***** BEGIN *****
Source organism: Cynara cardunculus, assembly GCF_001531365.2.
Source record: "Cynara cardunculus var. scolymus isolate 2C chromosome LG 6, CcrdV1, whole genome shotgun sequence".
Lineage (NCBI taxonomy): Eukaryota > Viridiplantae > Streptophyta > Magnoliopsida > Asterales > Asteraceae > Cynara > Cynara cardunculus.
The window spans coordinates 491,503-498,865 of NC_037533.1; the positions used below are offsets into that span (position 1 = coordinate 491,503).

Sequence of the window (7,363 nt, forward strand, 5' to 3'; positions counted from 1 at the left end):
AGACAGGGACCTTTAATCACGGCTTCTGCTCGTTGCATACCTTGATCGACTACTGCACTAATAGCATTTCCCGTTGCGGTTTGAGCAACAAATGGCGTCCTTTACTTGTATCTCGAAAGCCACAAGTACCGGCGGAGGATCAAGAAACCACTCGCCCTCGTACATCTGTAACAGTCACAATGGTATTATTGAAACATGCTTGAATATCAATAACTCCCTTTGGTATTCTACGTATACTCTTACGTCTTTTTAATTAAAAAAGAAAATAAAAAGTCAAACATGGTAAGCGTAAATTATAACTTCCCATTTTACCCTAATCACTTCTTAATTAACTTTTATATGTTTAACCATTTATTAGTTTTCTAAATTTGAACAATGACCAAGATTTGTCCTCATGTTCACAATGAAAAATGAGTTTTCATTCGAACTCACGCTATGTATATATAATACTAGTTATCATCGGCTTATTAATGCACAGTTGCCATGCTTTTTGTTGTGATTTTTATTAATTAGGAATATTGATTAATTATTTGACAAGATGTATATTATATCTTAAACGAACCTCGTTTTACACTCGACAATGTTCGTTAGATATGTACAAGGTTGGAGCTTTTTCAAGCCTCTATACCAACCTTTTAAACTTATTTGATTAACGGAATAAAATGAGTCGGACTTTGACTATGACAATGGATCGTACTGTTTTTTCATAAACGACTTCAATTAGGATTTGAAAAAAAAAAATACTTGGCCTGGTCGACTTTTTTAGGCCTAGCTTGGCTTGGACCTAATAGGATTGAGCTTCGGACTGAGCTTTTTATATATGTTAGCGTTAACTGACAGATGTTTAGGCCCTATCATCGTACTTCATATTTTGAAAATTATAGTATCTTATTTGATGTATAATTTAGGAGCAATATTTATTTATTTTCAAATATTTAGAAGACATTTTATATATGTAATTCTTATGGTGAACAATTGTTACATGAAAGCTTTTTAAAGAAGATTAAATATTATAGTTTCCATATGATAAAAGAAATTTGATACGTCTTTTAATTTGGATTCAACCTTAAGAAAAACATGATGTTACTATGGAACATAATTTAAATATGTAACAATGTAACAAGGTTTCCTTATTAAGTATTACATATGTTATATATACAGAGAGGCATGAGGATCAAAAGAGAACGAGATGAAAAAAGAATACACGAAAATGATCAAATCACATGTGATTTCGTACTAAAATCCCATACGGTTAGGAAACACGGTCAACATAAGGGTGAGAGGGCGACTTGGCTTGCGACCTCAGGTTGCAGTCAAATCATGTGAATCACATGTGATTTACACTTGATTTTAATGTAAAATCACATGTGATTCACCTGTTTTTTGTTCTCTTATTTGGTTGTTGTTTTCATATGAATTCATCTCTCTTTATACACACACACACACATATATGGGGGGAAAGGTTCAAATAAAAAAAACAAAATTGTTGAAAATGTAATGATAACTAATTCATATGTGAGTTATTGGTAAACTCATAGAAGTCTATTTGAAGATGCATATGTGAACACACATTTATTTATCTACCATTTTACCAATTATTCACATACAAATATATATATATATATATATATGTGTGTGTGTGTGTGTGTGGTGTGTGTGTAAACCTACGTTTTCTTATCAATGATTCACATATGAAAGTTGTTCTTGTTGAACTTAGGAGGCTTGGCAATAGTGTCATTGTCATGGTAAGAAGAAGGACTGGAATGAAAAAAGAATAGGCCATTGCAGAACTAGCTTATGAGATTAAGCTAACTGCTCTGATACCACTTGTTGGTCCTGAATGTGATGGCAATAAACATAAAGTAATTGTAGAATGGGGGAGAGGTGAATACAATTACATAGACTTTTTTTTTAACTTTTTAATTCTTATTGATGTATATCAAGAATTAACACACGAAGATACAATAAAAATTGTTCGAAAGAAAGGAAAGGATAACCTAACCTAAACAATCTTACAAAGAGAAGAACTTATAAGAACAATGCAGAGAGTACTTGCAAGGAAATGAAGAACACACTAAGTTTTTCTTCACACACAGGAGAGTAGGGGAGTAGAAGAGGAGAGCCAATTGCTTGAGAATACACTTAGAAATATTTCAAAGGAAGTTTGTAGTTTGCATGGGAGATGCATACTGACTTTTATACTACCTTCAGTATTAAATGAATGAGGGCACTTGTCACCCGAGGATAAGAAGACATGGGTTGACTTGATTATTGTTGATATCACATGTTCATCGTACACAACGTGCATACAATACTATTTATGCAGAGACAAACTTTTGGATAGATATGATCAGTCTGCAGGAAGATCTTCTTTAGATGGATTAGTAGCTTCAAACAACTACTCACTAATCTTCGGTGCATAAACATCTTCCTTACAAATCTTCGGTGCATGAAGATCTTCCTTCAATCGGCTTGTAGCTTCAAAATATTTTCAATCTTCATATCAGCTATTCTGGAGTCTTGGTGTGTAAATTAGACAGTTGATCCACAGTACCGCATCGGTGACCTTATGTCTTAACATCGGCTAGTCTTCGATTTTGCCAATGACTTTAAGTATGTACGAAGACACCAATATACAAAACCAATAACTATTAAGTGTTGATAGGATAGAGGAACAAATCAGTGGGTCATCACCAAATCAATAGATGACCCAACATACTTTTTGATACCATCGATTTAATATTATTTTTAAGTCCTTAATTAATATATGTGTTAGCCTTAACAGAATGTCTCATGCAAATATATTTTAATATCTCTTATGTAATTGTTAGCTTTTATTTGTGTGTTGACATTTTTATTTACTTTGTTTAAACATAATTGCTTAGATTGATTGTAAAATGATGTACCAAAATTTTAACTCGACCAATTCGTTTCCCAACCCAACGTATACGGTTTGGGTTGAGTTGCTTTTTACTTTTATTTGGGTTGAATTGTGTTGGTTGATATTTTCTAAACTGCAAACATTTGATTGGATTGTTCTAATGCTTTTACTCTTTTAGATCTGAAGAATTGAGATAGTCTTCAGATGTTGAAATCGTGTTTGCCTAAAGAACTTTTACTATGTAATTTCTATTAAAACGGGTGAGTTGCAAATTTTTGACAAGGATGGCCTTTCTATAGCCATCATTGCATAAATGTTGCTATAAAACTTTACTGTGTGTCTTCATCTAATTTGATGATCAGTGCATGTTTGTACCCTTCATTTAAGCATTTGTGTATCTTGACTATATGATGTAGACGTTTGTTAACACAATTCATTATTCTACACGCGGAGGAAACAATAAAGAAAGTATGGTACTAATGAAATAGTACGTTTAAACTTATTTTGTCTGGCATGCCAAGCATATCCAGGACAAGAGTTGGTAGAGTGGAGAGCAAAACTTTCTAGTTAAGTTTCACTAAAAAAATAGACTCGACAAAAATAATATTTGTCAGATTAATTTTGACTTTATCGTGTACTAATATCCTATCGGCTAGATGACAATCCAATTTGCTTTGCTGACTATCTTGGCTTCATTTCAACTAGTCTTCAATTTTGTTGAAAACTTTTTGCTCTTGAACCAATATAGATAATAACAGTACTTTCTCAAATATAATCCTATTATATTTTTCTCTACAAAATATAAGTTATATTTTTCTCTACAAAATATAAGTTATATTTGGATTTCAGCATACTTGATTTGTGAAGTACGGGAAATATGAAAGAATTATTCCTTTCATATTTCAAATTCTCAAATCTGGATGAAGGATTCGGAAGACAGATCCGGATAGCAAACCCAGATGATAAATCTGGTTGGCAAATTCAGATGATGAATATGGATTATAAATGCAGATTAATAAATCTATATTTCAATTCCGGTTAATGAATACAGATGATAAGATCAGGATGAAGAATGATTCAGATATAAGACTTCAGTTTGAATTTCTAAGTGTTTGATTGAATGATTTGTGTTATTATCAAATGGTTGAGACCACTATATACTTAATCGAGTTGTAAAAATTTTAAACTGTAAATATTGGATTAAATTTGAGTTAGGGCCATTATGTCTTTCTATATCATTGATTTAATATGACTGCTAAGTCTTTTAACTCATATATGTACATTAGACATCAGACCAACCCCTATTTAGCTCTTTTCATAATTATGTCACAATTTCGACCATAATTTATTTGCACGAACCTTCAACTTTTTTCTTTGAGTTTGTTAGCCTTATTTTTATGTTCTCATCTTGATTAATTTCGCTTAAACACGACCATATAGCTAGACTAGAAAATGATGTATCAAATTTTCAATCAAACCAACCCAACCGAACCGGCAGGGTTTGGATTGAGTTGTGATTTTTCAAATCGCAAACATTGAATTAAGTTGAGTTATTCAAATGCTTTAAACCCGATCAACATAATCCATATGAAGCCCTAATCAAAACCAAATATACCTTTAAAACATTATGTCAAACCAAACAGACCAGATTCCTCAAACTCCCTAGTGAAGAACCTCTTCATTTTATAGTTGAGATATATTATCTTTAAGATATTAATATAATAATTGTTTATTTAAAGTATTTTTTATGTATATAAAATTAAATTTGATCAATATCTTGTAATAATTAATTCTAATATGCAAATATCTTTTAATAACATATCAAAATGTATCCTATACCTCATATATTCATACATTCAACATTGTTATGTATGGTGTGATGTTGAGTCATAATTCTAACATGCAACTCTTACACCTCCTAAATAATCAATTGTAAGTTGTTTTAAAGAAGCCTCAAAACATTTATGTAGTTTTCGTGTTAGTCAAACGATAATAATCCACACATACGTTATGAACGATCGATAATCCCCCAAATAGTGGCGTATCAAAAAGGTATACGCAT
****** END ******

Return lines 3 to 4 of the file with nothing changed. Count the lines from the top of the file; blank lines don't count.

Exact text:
Lineage (NCBI taxonomy): Eukaryota > Viridiplantae > Streptophyta > Magnoliopsida > Asterales > Asteraceae > Cynara > Cynara cardunculus.
The window spans coordinates 491,503-498,865 of NC_037533.1; the positions used below are offsets into that span (position 1 = coordinate 491,503).